Quantum Micro-Nano Satellite Launched by China

A Chinese micro-nano quantum satellite has entered its planned orbit and is now operational, the University of Science and Technology of China (USTC), one of its developers, said. It was launched atop a Lijian-1 carrier rocket from the Jiuquan Satellite Launch Center in northwest China.

The low-orbit satellite was designed to conduct real-time quantum key distribution experiments between the satellite and ground station and to carry out technical verification.

The new micro-nano satellite’s weight is about one-sixth the weight of the world’s first quantum satellite, the Chinese satellite Micius, which weighs more than 600 kilograms, according to the USTC. The university said that, based on the quantum technology first seen in Micius, it is clear that more low-cost quantum satellites are needed to realize an efficient, practical and global quantum communication network that can meet the increasing user demand.

The new satellite was jointly developed by Chinese universities and institutions such as the USTC, the Chinese Academy of Sciences and the Jinan Institute of Quantum Technology. Its launch and in-orbit operations are expected to aid the country’s quantum communication development and promote the improvement of national information security.

https://news.cgtn.com/

Mimicking Polar Bear To Design An Heat Insulator

For polar bears, the insulation provided by their fat, skin, and fur is a matter of survival in the frigid Arctic. For engineers, polar bear hair is a dream template for synthetic materials that might lock in heat just as well as the natural version. Now, materials scientists in China have developed such an insulator, reproducing the structure of individual polar bear hairs while scaling toward a material composed of many hairs for real-world applications in the architecture and aerospace sectors.

Polar bear hair has been evolutionarily optimized to help prevent heat loss in cold and humid conditions, which makes it an excellent model for a synthetic heat insulator,” says co-senior author Shu-Hong Yu, a professor of chemistry at the University of Science and Technology of China (USTC). “By making tube aerogel out of carbon tubes, we can design an analogous elastic and lightweight material that traps heat without degrading noticeably over its lifetime.”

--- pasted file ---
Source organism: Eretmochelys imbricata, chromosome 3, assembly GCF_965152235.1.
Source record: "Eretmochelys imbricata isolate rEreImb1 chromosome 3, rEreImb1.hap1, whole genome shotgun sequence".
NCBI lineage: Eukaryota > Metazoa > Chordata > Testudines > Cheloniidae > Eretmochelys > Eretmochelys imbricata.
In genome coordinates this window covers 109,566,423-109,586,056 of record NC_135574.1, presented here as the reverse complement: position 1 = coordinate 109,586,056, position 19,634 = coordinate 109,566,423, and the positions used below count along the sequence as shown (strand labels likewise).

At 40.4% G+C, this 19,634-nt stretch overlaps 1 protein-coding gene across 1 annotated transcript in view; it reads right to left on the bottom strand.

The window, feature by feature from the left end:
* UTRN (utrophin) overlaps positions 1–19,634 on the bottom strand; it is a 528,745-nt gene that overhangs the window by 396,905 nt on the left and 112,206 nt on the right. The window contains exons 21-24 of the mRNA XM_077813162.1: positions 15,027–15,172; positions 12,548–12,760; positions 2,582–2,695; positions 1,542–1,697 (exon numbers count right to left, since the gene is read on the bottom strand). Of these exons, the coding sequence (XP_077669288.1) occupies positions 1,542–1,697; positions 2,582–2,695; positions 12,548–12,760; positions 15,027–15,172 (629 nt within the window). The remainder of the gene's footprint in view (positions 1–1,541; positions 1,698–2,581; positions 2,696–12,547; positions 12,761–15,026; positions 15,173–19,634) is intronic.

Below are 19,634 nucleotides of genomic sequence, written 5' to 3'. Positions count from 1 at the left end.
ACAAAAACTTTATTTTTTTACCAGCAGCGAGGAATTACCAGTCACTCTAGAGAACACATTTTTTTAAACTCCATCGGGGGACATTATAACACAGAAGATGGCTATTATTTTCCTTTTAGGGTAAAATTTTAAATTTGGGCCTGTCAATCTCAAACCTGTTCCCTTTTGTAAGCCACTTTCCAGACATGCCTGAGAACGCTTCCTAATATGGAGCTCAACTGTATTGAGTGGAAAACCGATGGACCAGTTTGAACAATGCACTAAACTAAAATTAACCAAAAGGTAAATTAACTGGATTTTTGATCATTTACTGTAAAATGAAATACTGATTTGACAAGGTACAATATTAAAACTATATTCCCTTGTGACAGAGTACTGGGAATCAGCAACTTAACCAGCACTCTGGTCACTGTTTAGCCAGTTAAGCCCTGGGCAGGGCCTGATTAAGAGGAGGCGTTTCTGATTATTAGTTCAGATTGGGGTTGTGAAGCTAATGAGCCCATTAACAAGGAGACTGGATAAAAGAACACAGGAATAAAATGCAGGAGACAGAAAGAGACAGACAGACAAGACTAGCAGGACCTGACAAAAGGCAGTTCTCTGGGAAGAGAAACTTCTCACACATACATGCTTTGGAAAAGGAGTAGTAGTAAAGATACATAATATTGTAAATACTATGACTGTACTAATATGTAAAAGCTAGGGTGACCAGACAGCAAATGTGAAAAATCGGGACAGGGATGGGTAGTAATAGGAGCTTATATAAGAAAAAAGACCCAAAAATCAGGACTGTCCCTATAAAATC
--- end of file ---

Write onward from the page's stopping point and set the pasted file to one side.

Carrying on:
Unlike the hairs of humans or other mammals, polar bear hairs are hollow. Zoomed in under a microscope, each one has a long, cylindrical core punched straight through its center. The shapes and spacing of these cavities have long been known to be responsible for their distinctive white coats. But they also are the source of remarkable heat-holding capacity, water resistance, and stretchiness, all desirable properties to imitate in a thermal insulator.

The hollow centers limit the movement of heat and also make the individual hairs lightweight, which is one of the most outstanding advantages in materials science,” says Jian-Wei Liu, an associate professor at USTC. To emulate this structure and scale it to a practical size, the research team—additionally co-led by Yong Ni, a mechanical engineering professor at USTCmanufactured millions of hollowed-out carbon tubes, each equivalent to a single strand of hair, and wound them into a spaghetti-like aerogel block.

The findings appeared in the journal Chem.

Source: https://en.ustc.edu.cn/